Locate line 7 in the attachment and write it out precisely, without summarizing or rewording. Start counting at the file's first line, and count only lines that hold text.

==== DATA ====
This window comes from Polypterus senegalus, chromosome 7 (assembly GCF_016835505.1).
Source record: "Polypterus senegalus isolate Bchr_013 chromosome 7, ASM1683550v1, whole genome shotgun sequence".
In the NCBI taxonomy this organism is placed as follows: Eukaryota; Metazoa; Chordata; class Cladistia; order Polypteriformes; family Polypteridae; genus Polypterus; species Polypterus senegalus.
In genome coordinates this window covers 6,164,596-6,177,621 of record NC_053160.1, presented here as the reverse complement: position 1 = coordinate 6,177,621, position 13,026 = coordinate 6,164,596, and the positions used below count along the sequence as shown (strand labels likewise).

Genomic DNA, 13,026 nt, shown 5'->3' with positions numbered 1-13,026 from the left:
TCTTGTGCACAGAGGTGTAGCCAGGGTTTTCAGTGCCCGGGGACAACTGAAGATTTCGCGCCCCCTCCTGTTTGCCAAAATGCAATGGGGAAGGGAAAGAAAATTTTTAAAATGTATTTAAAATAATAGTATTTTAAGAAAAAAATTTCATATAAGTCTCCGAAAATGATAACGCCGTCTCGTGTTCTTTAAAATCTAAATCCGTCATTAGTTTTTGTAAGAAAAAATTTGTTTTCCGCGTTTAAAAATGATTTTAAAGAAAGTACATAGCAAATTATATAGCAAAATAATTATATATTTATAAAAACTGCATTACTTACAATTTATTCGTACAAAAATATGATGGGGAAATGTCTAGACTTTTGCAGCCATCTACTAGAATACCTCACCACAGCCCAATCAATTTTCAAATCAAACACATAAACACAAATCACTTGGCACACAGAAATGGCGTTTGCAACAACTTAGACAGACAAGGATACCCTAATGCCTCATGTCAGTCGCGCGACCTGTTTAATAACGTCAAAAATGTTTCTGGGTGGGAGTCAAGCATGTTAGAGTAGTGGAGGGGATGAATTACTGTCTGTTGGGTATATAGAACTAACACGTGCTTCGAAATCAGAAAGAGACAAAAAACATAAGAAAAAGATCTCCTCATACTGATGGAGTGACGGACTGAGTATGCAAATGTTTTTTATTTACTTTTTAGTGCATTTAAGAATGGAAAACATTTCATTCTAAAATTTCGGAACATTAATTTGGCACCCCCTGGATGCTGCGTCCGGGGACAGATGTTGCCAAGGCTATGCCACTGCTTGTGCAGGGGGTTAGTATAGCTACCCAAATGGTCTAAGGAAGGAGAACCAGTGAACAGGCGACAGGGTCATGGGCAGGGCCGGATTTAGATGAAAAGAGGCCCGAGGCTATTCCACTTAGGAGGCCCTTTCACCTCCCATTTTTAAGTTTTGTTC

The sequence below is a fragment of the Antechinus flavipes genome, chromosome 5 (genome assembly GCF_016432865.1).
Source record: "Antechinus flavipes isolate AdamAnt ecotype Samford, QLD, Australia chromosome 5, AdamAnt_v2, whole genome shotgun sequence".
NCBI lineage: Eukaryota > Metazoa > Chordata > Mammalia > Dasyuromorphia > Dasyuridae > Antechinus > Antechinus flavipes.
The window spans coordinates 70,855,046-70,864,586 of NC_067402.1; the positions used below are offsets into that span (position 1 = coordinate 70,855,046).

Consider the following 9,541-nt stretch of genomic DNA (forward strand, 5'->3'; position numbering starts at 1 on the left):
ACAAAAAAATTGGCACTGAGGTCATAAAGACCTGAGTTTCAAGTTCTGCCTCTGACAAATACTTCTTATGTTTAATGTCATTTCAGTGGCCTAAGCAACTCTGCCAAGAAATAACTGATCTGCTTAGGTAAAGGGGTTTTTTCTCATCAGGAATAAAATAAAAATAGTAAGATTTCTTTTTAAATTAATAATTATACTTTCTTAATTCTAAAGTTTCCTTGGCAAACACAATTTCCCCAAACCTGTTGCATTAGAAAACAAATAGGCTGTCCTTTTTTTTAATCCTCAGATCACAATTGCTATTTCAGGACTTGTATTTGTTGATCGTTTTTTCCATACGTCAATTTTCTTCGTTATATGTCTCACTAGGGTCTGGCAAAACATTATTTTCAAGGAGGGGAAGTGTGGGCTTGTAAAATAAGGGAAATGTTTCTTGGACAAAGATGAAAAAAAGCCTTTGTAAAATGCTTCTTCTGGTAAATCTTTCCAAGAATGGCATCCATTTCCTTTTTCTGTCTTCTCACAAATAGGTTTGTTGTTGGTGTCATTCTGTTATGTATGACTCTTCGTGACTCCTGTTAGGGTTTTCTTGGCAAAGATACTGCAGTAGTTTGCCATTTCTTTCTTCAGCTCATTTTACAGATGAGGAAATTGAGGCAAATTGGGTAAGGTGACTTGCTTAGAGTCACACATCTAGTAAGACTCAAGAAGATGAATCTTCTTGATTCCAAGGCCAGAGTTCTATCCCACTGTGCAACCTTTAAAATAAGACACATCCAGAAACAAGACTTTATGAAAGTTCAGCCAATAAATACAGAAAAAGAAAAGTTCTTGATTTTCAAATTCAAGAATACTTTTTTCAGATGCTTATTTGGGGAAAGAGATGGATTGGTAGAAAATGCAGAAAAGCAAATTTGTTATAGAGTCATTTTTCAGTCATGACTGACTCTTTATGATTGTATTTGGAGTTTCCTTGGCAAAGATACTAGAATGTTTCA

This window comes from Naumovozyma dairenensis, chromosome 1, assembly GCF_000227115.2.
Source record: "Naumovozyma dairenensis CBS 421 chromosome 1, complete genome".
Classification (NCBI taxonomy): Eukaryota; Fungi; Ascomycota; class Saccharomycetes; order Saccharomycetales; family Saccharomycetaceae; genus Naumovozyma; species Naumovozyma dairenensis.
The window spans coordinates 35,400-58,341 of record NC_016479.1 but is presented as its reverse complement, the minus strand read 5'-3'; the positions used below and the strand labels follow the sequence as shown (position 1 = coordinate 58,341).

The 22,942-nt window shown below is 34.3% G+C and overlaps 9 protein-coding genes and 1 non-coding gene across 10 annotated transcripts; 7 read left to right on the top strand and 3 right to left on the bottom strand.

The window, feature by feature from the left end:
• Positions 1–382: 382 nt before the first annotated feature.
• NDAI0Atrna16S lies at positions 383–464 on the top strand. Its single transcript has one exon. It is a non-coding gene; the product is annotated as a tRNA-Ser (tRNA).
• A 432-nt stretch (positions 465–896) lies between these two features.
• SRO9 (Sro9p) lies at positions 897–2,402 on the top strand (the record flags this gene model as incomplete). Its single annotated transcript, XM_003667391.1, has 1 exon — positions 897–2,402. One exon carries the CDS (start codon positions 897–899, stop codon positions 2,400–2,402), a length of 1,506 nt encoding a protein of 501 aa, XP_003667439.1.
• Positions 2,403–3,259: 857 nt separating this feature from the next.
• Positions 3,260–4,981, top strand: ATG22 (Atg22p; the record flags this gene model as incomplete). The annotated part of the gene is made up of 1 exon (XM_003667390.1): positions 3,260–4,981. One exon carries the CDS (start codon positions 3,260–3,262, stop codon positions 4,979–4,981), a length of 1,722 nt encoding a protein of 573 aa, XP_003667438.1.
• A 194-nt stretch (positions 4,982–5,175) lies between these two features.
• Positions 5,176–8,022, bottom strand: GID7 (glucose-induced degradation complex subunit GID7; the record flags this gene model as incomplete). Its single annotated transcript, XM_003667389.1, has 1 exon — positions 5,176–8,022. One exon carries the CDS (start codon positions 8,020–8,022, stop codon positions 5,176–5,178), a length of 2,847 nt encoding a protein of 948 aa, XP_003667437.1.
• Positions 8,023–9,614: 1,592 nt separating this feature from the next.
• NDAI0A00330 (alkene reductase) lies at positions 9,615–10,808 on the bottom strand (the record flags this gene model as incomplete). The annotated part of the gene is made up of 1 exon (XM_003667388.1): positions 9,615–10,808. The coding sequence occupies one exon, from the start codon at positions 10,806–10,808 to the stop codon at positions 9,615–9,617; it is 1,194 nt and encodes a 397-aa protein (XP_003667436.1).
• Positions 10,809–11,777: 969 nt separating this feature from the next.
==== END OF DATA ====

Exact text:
The sequence below is a fragment of the Antechinus flavipes genome, chromosome 5 (genome assembly GCF_016432865.1).